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Merry Christmas to your mouth: Sweet, tangy Cranberry Cheesecake Zingers make spirits bright

By Monika Spykerman, Columbian staff writer
Published: December 13, 2023, 6:07am
4 Photos
You can eat this with a fork or like a bar, with your hand, but be prepared to lick your fingers afterward.
You can eat this with a fork or like a bar, with your hand, but be prepared to lick your fingers afterward. (Monika Spykerman/The Columbian) Photo Gallery

Ladies and gentleman, grab your utensils with both hands, because we’re heading into holiday dessert season. Let’s start with cranberry cheesecake zingers. This recipe has so many sweet, festive elements, I hardly know where to start. It has spicy gingersnaps. It has tangy cream-cheese filling. It has a hint of orange. And it has a zingy cranberry-sauce topping. These merry red-and-white cheesecake bars may be just what you need right now, during the longest, darkest days of December.

To be honest, these aren’t the cheesecake bars I set out to make. I tried to make white-chocolate cheesecake bars. I saw a video showing a smugly competent baker melting white chocolate and blending it into cream cheese. I don’t normally like white chocolate, but how could it be wrong in cheesecake?

So many ways. First, why is it even called chocolate? It’s made from cocoa butter (OK, so that’s chocolate-related, I guess), sugar, milk solids, vanilla and lecithin, a fatty additive. That doesn’t sound great but I wanted to see how it blended in with the other ingredients.

However, my local grocery store didn’t have any white chocolate. I found several packages called “white chips” or “white baking chips.” None of them said “chocolate.” When I looked at the ingredients, I could see why: They didn’t contain any cocoa butter. Instead, they contained hydrogenated palm oil, nonfat dry milk and artificial flavor. The package didn’t even say which kind of artificial flavor. Artificial vanilla? Artificial coconut? Artificial Parmesan, pickle relish or sweat socks? Undaunted, I gamely tossed a package into my shopping cart.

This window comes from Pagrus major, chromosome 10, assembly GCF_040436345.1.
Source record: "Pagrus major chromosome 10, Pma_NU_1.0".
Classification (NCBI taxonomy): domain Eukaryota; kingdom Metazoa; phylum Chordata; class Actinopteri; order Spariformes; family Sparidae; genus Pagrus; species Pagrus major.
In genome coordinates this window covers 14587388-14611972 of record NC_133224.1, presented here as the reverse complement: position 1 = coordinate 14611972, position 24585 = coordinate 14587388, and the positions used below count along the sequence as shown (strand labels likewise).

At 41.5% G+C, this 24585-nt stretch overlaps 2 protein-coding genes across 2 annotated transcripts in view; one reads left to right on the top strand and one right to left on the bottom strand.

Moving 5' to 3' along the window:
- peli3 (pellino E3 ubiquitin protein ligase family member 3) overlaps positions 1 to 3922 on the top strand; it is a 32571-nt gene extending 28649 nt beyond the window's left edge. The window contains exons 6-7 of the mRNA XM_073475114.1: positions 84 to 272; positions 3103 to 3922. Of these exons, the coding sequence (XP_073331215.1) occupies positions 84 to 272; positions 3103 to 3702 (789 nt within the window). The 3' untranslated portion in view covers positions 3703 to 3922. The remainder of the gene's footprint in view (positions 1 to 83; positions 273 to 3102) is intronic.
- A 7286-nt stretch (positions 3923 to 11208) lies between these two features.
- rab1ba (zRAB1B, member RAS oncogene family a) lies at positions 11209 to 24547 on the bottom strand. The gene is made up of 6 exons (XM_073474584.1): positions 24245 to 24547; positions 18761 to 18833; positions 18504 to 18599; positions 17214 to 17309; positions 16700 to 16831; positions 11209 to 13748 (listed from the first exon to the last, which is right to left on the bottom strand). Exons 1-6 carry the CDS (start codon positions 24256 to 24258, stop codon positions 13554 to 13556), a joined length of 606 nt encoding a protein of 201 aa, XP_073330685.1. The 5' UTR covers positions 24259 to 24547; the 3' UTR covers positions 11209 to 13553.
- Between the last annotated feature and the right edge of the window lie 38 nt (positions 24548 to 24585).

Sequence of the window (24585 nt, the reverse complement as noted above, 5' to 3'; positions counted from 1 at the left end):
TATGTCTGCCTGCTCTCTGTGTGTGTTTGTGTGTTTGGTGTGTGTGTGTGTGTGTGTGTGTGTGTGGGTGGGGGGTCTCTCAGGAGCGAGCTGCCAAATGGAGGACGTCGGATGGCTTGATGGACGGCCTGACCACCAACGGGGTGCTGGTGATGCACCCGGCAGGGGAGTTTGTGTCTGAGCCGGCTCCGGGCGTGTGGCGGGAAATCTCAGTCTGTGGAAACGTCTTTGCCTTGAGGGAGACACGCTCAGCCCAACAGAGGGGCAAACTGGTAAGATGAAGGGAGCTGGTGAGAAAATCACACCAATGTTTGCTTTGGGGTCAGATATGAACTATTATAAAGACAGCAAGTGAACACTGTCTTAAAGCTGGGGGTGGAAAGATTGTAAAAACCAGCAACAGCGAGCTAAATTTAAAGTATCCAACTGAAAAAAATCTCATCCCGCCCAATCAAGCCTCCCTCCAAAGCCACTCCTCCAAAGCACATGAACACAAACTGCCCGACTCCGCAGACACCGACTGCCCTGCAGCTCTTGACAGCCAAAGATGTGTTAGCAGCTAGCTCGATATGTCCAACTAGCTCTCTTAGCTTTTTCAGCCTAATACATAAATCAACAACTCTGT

At home, I emptied a cup of white chips into the top of my double boiler. The chips began melting as expected, but then they solidified into small hard lumps suspended in sticky goo with a stiff layer of something distressingly like spackle at the bottom. I thought, “I do not want to put this weird glob of palm oil into my body,” and abandoned the idea of a white-chocolate cheesecake.

Instead, I reached for a jar of whole cranberry relish left over from Thanksgiving and decided to give the whole cheesecake operation a bit of Christmas citrus flavor with orange zest. At least oranges and cranberries are real foods that behave in predictable ways and won’t clog my interior with a layer of spackle. So here’s how to make what I made.

Crush 15 to 20 gingersnaps by putting them in a plastic baggie and pounding them viciously with a rolling pin. (You’ll find this most satisfying.) You should end up with 11/2 cups of crumbs. Mix the crumbs with ¼ stick melted butter and press firmly into the bottom of an 8-by-8-inch baking dish. (I opted for a 9-by-13-inch pan but that resulted in rather thin crust and filling.) Bake the crust at 350 for 10 minutes then cool. Reduce the oven to 300 degrees.